Fisherville, Ky. (June 24, 2015) — Growing up an only child in Spencer County, Lilli Hanik, 16, always wondered what it would be like to have a sibling. This year, she was given her chance through Kentucky 4-H International Exchange Program.
During the summer of 2014, Hanik and her family chose to be matched with Rikako Sato, a 17-year-old student in Japan’s Labo International Exchange Program, which is similar to 4-H youth development in America. Sato and Hanik both share a strong passion for music.
Since the program’s beginnings in 1970s, Kentucky 4-H youth development, in the University of Kentucky Cooperative Extension Service, has connected young people like Hanik and Sato through its four-week exchange program. The Haniks and Sato are unique, because they are the first Kentucky 4-H family to host a Japanese Labo program student for an entire year.
“Exchange programs like these help expose Kentucky youth to other cultures, which helps them build valuable work and life skills like cultural sensitivity, confidence and communication,” said Mark Mains, Kentucky 4-H youth development specialist and state coordinator for the international programs. “This is truly a two-way experience, as we have developed right along with Rikako.”
Hosting a Japanese student in the Labo program was familiar territory for the Haniks, who have twice hosted Japanese students during the four-week summer program offered through Kentucky 4-H.
“Lilli wanted to try the yearlong program, because she wanted a longer bond,” said Kim Hanik, Lilli’s mother. “You have to have an open heart and take it as a learning and sharing experience.”
Sato was also a seasoned Labo participant, having previously stayed with a Canadian family for four weeks. She wanted to come to America to learn about its culture and be able to compare it not only with Japan but also with Canada.
“Our (young people’s) future is more international now than ever,” she said. “It’s important to be accepting of others and learn about different cultures, so we can be more open minded.”
Living with the Haniks for a year gave Sato the chance to experience life as an American teenager. She attended school with Hanik at Spencer County High School, where she played the trumpet in marching band alongside Hanik playing the euphonium, and she sang in chorus.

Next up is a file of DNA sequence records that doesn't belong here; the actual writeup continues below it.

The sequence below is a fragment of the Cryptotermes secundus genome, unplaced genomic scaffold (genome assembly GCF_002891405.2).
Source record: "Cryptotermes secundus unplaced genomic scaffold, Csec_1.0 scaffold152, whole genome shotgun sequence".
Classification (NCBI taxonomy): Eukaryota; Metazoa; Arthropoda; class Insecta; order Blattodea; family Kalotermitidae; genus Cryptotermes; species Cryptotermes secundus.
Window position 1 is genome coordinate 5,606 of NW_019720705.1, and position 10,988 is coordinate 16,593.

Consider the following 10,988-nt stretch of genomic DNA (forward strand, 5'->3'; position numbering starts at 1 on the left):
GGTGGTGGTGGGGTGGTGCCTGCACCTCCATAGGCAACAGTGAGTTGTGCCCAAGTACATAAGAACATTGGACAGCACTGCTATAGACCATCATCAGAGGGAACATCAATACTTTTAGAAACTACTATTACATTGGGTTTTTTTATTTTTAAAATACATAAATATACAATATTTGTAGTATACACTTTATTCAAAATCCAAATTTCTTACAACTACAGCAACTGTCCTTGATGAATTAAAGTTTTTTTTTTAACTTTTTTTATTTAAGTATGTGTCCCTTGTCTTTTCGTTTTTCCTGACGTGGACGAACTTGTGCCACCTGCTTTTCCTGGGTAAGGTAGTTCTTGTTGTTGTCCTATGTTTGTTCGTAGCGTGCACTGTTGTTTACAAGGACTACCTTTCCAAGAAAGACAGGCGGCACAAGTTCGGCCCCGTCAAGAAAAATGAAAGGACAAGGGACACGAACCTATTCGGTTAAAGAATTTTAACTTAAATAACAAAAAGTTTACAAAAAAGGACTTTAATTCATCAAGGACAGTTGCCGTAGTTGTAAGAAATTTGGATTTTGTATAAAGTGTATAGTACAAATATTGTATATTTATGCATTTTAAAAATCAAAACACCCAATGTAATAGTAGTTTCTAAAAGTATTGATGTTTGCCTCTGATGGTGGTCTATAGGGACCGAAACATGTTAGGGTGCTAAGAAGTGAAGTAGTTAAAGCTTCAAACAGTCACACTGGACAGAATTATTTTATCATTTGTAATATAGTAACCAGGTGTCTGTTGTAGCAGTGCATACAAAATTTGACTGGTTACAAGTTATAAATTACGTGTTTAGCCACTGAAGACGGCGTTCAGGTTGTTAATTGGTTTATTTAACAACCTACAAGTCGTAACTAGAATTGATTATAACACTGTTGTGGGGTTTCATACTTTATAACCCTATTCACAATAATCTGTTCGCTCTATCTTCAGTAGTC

Sato participated in all of the Haniks’ activities, including carving her first pumpkin and celebrating her birthday, Hanik family weddings, Thanksgiving and Christmas. The Haniks also introduced her to iconic Kentucky activities and events including horseback riding and Thunder Over Louisville. Both girls participated in 4-H activities at local, state and regional levels including the country ham project, Teen Summit and the Southern Region 4-H Teen Leadership Conference.
Sato and the Haniks will part ways at the end of June, but plan to stay in touch. Lilli Hanik will travel to Japan for eight weeks this summer as the first Kentucky 4-H’er to go to Japan through the States’ 4-H International Exchange Program. Four weeks of her stay will include learning Japanese in Tokyo. The other four weeks she will be in Hyogo, Japan, with a host family that includes a child the Haniks’ previously hosted. Sato hopes to one day visit the Haniks again and potentially live and work in America after she completes college in Japan. Both girls already have plans to meet at the 2020 Summer Olympics in Tokyo.
“We call it bonds over oceans,” Lilli Hanik said. “We are always going to be good friends.”
Due to the success of the program and the bonds formed between the Haniks and Sato, the Haniks will welcome another yearlong Japanese Labo participant later this summer.
The Kentucky 4-H International Program is always looking for families willing to host Japanese LABO participants for either a month during the summer or an entire year. More information on these programs is available by contacting Mains at firstname.lastname@example.org.
MEDIA CONTACT: Katie Pratt, 859-257-8774; email@example.com